Films like Christian Nolan Jones’ Glitter ain’t gold are hard to come by. It’s even rarer because it’s a short film. This “coming of age” story explores a society without any celebration.

Jibril (played by Alfred R Lewis III) is a small child who lives in a natural setting with rites of passage that are unique, sometimes deadly. This is completely accepted by the director. He depicts it as a simple backdrop in which a human story unfolds.

As soon as we’re in this surreal, ethereal setting, Jibril’s story begins. An 8th grader, he only cares about impressing his classmate, a female one at that. Her loyalty and frankness make her a perfect match for his best buddy, Towanda.

She laughs and frowns when he suggests that he wants to start a chain. She knows he’ll do anything to get what he wants. Jibril is faced with his first major life decision after a trip to the local flea market. I’m not going to tell you what happens next.


An impressive coming-of-age picture, Glitter Ain’t Gold emphasizes the significance of Jibril’s surroundings, placing him in charge of something far larger than himself. The confidence comes when he’s with adults he admires unwittingly. However, Towanda serves as a necessary counterweight.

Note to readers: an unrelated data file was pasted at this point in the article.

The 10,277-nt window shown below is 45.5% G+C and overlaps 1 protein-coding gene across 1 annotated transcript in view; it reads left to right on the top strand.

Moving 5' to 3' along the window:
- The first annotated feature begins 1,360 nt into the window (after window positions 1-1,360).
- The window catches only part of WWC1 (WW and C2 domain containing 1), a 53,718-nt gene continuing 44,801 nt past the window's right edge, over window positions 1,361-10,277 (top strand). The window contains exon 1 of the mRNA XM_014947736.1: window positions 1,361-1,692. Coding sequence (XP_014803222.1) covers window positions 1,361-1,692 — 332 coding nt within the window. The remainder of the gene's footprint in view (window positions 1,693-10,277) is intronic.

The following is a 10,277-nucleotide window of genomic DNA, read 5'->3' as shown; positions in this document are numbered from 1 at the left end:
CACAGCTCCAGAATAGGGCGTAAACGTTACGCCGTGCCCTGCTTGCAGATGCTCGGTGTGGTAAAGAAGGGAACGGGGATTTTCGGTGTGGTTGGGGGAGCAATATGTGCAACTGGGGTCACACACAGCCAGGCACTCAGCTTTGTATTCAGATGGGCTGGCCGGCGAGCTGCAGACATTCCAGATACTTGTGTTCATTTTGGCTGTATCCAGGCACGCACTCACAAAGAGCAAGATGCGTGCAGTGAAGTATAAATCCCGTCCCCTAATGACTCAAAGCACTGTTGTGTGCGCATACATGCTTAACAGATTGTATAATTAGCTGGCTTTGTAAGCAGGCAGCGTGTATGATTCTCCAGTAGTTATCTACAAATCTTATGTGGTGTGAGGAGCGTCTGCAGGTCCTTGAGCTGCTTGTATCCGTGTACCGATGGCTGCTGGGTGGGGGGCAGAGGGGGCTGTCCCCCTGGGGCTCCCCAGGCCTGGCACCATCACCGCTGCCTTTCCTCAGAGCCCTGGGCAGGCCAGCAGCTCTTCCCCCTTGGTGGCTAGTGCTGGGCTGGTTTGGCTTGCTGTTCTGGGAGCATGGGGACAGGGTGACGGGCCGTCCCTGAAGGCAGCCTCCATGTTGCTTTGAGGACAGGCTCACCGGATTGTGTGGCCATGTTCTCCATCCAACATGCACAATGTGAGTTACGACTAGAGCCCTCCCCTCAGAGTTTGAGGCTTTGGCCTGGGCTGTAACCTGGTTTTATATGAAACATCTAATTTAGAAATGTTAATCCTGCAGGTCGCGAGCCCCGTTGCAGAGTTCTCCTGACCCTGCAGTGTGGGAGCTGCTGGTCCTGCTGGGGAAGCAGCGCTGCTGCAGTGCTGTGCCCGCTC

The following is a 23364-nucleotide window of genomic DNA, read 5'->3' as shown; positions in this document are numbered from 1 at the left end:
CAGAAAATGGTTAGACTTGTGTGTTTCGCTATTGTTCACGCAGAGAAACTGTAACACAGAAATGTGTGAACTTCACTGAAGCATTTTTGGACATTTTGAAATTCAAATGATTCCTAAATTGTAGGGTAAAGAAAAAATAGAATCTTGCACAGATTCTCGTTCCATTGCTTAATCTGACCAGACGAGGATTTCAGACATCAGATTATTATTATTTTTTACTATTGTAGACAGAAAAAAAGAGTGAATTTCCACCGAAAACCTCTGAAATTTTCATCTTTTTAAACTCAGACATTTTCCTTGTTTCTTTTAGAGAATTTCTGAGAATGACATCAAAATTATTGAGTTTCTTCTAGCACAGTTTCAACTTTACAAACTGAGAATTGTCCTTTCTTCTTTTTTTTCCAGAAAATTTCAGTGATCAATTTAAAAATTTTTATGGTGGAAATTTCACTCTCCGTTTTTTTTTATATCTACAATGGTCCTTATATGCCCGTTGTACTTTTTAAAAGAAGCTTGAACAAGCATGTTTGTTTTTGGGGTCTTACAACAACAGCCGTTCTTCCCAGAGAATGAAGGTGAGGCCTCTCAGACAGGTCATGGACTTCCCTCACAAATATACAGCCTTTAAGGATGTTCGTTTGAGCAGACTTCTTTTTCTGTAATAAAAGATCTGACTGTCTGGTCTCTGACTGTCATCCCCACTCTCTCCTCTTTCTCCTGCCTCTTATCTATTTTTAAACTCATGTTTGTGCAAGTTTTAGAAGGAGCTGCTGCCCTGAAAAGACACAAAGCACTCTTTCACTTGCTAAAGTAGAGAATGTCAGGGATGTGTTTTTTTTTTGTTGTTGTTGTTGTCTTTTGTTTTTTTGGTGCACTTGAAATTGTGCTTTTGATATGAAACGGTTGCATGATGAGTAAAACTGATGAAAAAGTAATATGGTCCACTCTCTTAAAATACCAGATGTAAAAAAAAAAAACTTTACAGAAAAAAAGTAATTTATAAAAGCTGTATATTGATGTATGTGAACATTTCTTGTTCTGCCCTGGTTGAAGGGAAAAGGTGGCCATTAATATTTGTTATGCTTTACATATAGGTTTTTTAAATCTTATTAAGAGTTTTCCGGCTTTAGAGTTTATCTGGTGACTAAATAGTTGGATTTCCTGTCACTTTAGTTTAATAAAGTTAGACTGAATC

Others object to the girl’s (Preah Ferguson) interpretation. But she persuades Jibril to do something for her in the flea market. Aspects of the film’s portrayal of actual interactions will lead the viewer to trust the characters’ intentions. This can only work in the film if the actors provide great performances.

It’s Jibril, the film’s central character, and his frantic attempt to be someone he’s never been. However, the irony is that the acquisition of something will perhaps make him feel more like he belongs in an elite echelon. In his mind, he’s not bothered by it. However shameful it may feel, he can’t see beyond the promise of young love. A reality that Tawanda is forcing him to confront is one that he does not want to face. The film’s most grounded scene is in the final scene. One man’s falsehood is another man’s hopeless deception.


It’s not like I’ve ever had any. Glitter Ain’t Gold is a retelling of the universal story of a love gone wrong. We already know Jibril will fail if confronted. Even when the circumstances may not support it, we go along with him because of his lovely character and intention. We all want him to win, but what’s the true prize at the end of the day?

The brief Glitter ain’t gold serves as an obvious prelude to something more substantial. The film’s director leaves many unsolved questions. Possibly the film’s abrupt finale will leave you with a bitter taste in your mouth. I’d like to believe Jibril isn’t deserving of any worse treatment. It’s possible that this is only a teaser for a longer film.

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